Shakespeare's Original First Folio Sells For Almost $10 Million
Updated at 2:10 p.m. ET
A complete and original copy of Shakespeare's very first printed collection of plays set a record Wednesday when it was auctioned off at just under $10 million. This was the first time in almost two decades a copy had hit the market.
Referred to as the First Folio, the collection was published in 1623, seven years after Shakespeare's death.
"A complete copy of the First Folio comes up more or less once in a generation," said Margaret Ford, the International Head of Books and Manuscripts at Christie's. The auction house took bids in New York City, and said the sale establishes a world auction record for any printed work of literature.
Rare book collector Stephan Loewentheil bought the copy via phone bid.
At the time of its original printing, the folio was not only Shakespeare's first collected edition of plays, but it was also the first time that 18 out of the 36 plays in it had ever been printed. Among those 18 plays are masterpieces like Macbeth, The Tempest and Julius Caesar, all of which created a lasting hold on English literature.
"Those 18 plays very likely would not have survived were it not for the first printing of the Folio," Ford tells NPR's Morning Edition. She adds that the First Folio really came into light under the aegis of John Heminges and Henry Condell, actors and friends of the playwright. After Shakespeare's passing, the two took it upon themselves to gather up his plays and ensure accuracy of the text before it went to print.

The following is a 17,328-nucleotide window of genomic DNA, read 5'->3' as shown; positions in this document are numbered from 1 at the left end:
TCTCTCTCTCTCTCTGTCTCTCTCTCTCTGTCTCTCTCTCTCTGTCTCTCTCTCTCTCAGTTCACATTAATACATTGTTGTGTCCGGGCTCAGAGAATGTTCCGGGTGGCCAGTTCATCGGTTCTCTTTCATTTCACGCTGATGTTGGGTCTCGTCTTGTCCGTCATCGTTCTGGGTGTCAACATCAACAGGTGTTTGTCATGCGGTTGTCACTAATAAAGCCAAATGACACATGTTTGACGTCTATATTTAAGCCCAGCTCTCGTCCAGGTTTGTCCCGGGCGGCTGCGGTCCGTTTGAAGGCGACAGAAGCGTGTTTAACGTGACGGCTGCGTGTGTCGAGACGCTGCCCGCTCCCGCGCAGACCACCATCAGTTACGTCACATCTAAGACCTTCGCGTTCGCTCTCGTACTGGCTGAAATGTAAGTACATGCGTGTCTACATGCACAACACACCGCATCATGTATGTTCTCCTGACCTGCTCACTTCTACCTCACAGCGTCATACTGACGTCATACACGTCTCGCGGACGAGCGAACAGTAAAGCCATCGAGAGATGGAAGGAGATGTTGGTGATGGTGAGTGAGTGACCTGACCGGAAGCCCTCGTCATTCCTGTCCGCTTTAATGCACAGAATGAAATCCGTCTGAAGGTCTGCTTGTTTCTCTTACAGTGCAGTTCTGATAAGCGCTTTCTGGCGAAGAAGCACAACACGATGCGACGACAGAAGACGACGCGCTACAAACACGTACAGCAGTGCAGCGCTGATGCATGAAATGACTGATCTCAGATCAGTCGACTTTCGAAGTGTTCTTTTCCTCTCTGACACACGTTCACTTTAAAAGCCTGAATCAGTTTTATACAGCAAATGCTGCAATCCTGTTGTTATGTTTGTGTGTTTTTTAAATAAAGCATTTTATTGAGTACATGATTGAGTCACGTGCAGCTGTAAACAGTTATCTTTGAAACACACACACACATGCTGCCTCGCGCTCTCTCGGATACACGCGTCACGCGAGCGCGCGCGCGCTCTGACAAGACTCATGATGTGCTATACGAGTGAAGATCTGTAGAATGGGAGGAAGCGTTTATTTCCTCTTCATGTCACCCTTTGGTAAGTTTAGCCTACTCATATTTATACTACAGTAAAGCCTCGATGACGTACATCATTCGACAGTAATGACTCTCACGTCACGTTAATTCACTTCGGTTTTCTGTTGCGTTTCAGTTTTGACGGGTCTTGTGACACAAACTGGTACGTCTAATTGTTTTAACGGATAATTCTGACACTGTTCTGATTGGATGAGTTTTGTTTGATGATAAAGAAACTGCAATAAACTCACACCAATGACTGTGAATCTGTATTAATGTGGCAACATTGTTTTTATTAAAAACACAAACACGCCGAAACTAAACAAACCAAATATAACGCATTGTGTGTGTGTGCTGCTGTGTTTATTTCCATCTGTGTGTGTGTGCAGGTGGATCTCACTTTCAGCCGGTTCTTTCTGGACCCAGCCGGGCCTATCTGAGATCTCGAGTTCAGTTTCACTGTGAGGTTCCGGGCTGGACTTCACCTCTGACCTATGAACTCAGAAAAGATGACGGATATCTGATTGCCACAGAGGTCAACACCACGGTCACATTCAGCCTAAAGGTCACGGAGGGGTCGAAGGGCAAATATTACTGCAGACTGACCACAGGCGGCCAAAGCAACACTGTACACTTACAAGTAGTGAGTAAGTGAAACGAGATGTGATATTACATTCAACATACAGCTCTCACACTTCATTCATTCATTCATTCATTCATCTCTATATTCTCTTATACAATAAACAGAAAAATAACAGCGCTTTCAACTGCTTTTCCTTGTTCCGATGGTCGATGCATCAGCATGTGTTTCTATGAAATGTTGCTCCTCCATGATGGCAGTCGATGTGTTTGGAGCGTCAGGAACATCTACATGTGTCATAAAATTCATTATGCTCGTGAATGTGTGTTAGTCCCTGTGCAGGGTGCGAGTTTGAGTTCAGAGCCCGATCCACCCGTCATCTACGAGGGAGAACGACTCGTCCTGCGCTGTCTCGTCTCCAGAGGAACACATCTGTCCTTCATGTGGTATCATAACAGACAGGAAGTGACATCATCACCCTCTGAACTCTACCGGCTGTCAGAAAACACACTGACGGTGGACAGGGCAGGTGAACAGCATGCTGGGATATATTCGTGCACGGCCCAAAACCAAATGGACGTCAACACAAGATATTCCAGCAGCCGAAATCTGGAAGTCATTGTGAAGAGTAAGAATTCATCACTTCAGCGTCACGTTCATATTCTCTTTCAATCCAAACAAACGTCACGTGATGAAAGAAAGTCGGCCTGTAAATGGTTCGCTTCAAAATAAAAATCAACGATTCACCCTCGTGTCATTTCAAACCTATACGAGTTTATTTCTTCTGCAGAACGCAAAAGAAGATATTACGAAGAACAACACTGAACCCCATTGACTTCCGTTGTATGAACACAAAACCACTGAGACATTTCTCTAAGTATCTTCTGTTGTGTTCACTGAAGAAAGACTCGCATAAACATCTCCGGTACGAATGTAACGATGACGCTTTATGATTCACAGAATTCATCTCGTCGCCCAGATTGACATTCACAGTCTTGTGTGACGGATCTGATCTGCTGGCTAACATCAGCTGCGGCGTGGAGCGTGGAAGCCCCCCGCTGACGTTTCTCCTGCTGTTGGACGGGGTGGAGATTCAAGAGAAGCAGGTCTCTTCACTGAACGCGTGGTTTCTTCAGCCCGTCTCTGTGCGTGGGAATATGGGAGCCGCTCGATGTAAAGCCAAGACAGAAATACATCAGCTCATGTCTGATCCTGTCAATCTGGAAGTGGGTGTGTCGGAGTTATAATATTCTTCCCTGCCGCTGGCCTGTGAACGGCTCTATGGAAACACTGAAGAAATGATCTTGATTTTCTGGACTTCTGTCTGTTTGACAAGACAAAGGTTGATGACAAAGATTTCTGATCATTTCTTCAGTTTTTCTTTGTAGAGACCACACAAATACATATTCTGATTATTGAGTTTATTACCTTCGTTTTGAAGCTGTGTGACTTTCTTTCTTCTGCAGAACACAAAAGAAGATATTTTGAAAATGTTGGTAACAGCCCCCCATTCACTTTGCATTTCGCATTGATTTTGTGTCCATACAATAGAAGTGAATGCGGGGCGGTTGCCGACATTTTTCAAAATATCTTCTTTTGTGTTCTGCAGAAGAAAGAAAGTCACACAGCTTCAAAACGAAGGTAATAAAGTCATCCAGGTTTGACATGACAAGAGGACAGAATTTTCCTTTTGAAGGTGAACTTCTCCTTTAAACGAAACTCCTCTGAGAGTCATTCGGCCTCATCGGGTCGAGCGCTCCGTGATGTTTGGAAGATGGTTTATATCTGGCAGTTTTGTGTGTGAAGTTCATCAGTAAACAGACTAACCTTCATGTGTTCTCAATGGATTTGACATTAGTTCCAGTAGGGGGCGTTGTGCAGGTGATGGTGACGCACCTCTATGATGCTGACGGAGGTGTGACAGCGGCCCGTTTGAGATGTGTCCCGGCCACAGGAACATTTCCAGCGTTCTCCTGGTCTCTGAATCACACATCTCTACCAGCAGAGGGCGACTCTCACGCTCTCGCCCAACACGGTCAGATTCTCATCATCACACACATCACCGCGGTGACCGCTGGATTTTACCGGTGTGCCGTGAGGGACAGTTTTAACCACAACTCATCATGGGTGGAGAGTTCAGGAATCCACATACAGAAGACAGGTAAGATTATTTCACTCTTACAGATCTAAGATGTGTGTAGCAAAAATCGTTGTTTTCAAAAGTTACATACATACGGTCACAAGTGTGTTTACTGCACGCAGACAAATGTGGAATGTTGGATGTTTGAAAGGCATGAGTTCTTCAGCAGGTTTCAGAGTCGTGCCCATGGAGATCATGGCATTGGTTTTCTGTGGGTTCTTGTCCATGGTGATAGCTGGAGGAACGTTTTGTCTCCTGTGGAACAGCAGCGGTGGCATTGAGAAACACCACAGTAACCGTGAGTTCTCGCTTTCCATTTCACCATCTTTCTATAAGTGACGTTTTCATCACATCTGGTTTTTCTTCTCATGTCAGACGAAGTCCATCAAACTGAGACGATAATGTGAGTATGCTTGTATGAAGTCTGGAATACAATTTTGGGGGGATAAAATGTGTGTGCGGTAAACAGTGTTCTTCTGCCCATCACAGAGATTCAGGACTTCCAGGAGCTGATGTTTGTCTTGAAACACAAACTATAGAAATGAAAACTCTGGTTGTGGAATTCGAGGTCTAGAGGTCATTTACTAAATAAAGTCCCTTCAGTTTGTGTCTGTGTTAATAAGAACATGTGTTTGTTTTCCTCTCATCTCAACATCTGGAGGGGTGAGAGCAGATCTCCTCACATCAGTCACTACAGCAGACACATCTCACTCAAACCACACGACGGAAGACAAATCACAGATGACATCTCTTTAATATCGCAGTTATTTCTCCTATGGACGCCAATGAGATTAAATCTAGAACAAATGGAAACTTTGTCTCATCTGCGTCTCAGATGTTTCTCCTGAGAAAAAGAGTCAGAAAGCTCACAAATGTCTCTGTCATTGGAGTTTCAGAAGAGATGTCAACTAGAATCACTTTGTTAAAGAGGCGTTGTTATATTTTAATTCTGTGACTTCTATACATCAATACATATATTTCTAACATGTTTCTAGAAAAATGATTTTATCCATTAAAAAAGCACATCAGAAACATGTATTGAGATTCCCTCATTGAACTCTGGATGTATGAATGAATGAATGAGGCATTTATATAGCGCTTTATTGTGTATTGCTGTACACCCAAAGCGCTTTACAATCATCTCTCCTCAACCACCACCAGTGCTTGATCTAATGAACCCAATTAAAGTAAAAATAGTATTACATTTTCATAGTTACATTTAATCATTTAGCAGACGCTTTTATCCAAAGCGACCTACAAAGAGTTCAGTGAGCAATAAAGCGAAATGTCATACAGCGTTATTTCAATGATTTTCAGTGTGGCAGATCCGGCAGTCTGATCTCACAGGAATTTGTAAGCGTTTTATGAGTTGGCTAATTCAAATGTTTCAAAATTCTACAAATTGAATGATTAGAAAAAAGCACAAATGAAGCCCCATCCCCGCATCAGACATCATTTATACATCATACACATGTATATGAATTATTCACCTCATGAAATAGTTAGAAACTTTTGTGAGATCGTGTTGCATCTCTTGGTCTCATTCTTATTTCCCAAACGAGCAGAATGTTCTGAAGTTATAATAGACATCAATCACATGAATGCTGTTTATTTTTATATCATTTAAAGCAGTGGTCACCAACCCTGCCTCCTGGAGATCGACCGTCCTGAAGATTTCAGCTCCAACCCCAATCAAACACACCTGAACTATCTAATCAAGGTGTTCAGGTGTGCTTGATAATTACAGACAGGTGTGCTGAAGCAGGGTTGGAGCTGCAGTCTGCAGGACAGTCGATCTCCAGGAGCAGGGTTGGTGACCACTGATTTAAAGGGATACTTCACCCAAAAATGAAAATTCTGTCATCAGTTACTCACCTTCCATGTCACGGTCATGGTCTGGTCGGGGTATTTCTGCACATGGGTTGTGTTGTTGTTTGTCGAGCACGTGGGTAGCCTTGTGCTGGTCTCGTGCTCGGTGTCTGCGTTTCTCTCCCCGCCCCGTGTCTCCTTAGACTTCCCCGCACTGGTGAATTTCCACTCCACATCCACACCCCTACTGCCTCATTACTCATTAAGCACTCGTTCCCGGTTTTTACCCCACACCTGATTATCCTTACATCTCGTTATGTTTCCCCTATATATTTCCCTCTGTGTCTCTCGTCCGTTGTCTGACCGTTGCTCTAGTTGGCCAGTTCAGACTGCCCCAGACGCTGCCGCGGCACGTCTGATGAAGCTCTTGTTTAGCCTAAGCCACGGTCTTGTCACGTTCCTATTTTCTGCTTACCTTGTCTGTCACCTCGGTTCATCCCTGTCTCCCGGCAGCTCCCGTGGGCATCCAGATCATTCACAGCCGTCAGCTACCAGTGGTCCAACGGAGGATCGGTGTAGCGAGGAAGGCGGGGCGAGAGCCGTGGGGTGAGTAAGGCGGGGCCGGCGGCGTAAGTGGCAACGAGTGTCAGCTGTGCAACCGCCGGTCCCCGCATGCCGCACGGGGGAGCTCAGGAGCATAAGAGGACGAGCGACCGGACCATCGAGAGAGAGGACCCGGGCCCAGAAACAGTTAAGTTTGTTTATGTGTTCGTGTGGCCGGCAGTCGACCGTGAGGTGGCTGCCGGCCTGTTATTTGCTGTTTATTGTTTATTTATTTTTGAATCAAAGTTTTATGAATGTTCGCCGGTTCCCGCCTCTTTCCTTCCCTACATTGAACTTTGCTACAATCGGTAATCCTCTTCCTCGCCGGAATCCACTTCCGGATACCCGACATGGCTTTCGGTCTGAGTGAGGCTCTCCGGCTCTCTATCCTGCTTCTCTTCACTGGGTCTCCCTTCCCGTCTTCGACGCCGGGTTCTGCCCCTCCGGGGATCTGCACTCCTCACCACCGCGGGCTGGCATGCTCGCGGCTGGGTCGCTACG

"Of course, they would have been involved in acting some of these parts," Ford said. "But these plays ensured that Shakespeare's memory was kept alive."
Around 235 copies of the First Folio are known to exist, and not all of them are complete. And only six complete copies are so far known to be owned privately.
In an interview the day before the auction, Ford estimated that this copy of the folio would sell for $4 million to $6 million. In 2001 — the last time a copy came up for auction — it set a record by selling for more than $6 million.
The folio is accompanied by a letter written 200 years ago by Edmond Malone, a Shakespeare scholar of the late 18th century and early 19th century. In the letter, Malone addressed John Fuller, the owner of the folio at the time, saying he had inspected the copy and could assure its authenticity.
"Because Shakespeare transcends national boundaries, really like no other author, it's always been a little bit surprising that there is still no copy in some parts of the world," Ford said.
For example, there are still no original folios in China, Russia, Israel or even Denmark, she said, "and we all associate Hamlet, the prince of Denmark, to that country."
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